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Ten facts to know about Red Sox, Cubs

Statcast stats on Kimbrel's heater, Heyward's slugging, more
MLB.com @mike_petriello

As the Cubs head into Boston to begin a highly-anticipated three-game series on Friday, there's no shortage of Statcast™ storylines to keep in mind. Here's 10 facts -- five per team -- to make you look smarter than all your friends as two of baseball's most storied franchises face off.

Let's start with the Cubs, and a reminder that...

As the Cubs head into Boston to begin a highly-anticipated three-game series on Friday, there's no shortage of Statcast™ storylines to keep in mind. Here's 10 facts -- five per team -- to make you look smarter than all your friends as two of baseball's most storied franchises face off.

Let's start with the Cubs, and a reminder that...

1. Jason Heyward is hitting again.
It's easy to forget that not everything went perfectly for the Cubs in their historic 2016 World Series title season. In addition to Kyle Schwarber's April knee injury, free-agent acquisition Heyward struggled all year long, hitting a mere .230/.306/.325 with seven homers. But an offseason's worth of swing work seems to be paying off, as Heyward is off to a .284/.346/.432 start, nearly identical to his .262/.346/.415 career line, as well as leading all Cubs hitters with a 90 mph average exit velocity. As it turns out, an above-average hitter isn't defined by one bad year. Who knew?

2. Willson Contreras still has a cannon.
After all the worry about what Jon Lester would do without David Ross, it turns out the answer was already on the roster. Contreras has caught each of Lester's five starts, and he's helped his pitcher avoid his notorious issues with holding runners on by having one of the strongest catcher throwing arms in the Major Leagues. No National League catcher has made a stronger throw on an attempted steal this year than the 87.3 mph laser Contreras unleashed to get Josh Harrison on April 16, and only one throw in all of the Majors (87.8 mph, Martin Maldonado) has been harder.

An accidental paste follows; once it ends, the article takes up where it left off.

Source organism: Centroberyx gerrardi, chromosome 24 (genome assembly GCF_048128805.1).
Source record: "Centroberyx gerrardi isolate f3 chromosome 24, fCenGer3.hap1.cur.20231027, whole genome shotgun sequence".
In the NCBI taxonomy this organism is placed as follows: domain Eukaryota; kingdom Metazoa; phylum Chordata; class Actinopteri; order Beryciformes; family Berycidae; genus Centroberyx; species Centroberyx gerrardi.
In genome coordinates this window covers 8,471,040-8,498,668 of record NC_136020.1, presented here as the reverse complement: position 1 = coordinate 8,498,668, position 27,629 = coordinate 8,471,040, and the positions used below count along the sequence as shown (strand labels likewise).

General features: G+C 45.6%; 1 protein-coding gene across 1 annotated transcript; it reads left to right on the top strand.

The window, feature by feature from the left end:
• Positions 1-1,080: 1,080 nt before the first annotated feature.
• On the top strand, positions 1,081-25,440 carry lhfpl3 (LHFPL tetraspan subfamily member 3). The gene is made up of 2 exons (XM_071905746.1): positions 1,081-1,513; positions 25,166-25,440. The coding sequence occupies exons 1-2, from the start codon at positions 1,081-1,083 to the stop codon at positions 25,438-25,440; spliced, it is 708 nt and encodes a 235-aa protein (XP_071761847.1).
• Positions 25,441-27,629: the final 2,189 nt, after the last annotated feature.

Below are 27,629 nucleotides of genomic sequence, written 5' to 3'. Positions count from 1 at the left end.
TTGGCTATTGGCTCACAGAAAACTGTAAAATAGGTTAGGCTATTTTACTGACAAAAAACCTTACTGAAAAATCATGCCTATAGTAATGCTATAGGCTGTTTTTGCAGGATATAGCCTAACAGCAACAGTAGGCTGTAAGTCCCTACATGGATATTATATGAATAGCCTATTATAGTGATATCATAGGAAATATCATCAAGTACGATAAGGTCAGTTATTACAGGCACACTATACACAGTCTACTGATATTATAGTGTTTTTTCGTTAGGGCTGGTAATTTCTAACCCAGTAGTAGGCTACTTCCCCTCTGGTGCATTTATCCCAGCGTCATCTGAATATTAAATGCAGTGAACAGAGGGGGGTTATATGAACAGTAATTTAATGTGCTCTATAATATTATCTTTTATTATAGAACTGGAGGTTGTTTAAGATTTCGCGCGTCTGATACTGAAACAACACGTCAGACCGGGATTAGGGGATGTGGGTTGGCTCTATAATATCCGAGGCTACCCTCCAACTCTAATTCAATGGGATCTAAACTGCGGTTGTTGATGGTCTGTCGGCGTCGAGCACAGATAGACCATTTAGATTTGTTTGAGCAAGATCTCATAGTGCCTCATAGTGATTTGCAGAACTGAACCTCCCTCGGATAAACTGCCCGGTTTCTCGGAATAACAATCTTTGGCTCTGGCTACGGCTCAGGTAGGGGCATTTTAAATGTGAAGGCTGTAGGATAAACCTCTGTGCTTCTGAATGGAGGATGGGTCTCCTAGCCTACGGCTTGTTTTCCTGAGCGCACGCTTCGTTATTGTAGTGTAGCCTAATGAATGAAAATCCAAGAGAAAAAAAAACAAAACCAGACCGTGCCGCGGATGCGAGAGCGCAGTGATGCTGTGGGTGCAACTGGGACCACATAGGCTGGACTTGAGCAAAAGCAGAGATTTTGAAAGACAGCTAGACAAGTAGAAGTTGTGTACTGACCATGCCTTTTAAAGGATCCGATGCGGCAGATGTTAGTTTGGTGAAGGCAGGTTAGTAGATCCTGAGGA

Video: PIT@CHC: Contreras nabs three would-be base stealers

3. Cubs starters have lost velocity this year.
Chicago's starters are off to a slow start, and part of that is because the group has lost considerable velocity since 2016. So far in 2017, Cubs starters have a 91.1 mph average on fastballs (four-seam, two-seam and sinkers), the lowest in the Major Leagues. For example, Kyle Hendricks is down from 88.1 mph to 85.3 mph on his main sinking fastball, and his ERA is 4.50. Jake Arrieta is down from 94.1 mph to 91.4 mph on his four-seamer; John Lackey is down from 92.3 mph to 90.7, and he's got a 4.88 ERA. Is this merely a hangover from a long run into November or something worse?

Video: Petriello uses Statcast™ to analyze Cubs' starters

4. Carl Edwards Jr. has a fastball that's about more than just heat.
Edwards is averaging 94.7 mph on his four-seamer so far this year, and that's pretty good, ranking 82nd of the 343 pitchers with 25 four-seam fastballs thrown in 2017. But in terms of spin rate, he's atop the list, with an average spin of 2,671 rpm. Why is that important? High spin on a fastball can allow the ball to defy the effects of gravity for slightly longer than a hitter expects, leading to more strikeouts and popups. In addition to the five whiffs Edwards has on the heater so far, he's allowed allowed only one hit against it -- an .059 average that's among MLB's best.

Video: WS2016 Gm7: Edwards Jr. fan Napoli in the 10th

5. Arrieta is still limiting hard contact.